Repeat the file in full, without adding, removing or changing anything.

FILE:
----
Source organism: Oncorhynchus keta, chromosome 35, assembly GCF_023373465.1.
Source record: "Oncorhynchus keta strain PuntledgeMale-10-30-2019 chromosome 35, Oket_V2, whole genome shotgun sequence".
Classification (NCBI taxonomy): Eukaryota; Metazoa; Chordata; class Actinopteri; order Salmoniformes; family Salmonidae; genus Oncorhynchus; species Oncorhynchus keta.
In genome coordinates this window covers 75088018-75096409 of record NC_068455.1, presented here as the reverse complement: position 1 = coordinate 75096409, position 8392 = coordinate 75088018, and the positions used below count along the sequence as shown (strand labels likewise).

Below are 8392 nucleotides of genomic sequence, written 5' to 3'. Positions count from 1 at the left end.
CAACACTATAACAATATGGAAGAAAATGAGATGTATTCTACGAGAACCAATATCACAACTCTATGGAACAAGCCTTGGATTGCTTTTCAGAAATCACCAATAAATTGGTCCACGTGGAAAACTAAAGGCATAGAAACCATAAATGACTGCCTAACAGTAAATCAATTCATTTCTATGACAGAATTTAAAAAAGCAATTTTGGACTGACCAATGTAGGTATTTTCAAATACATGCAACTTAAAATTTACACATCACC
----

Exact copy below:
Source organism: Oncorhynchus keta, chromosome 35, assembly GCF_023373465.1.
Source record: "Oncorhynchus keta strain PuntledgeMale-10-30-2019 chromosome 35, Oket_V2, whole genome shotgun sequence".
Classification (NCBI taxonomy): Eukaryota; Metazoa; Chordata; class Actinopteri; order Salmoniformes; family Salmonidae; genus Oncorhynchus; species Oncorhynchus keta.
In genome coordinates this window covers 75088018-75096409 of record NC_068455.1, presented here as the reverse complement: position 1 = coordinate 75096409, position 8392 = coordinate 75088018, and the positions used below count along the sequence as shown (strand labels likewise).

Below are 8392 nucleotides of genomic sequence, written 5' to 3'. Positions count from 1 at the left end.
CAACACTATAACAATATGGAAGAAAATGAGATGTATTCTACGAGAACCAATATCACAACTCTATGGAACAAGCCTTGGATTGCTTTTCAGAAATCACCAATAAATTGGTCCACGTGGAAAACTAAAGGCATAGAAACCATAAATGACTGCCTAACAGTAAATCAATTCATTTCTATGACAGAATTTAAAAAAGCAATTTTGGACTGACCAATGTAGGTATTTTCAAATACATGCAACTTAAAATTTACACATCACC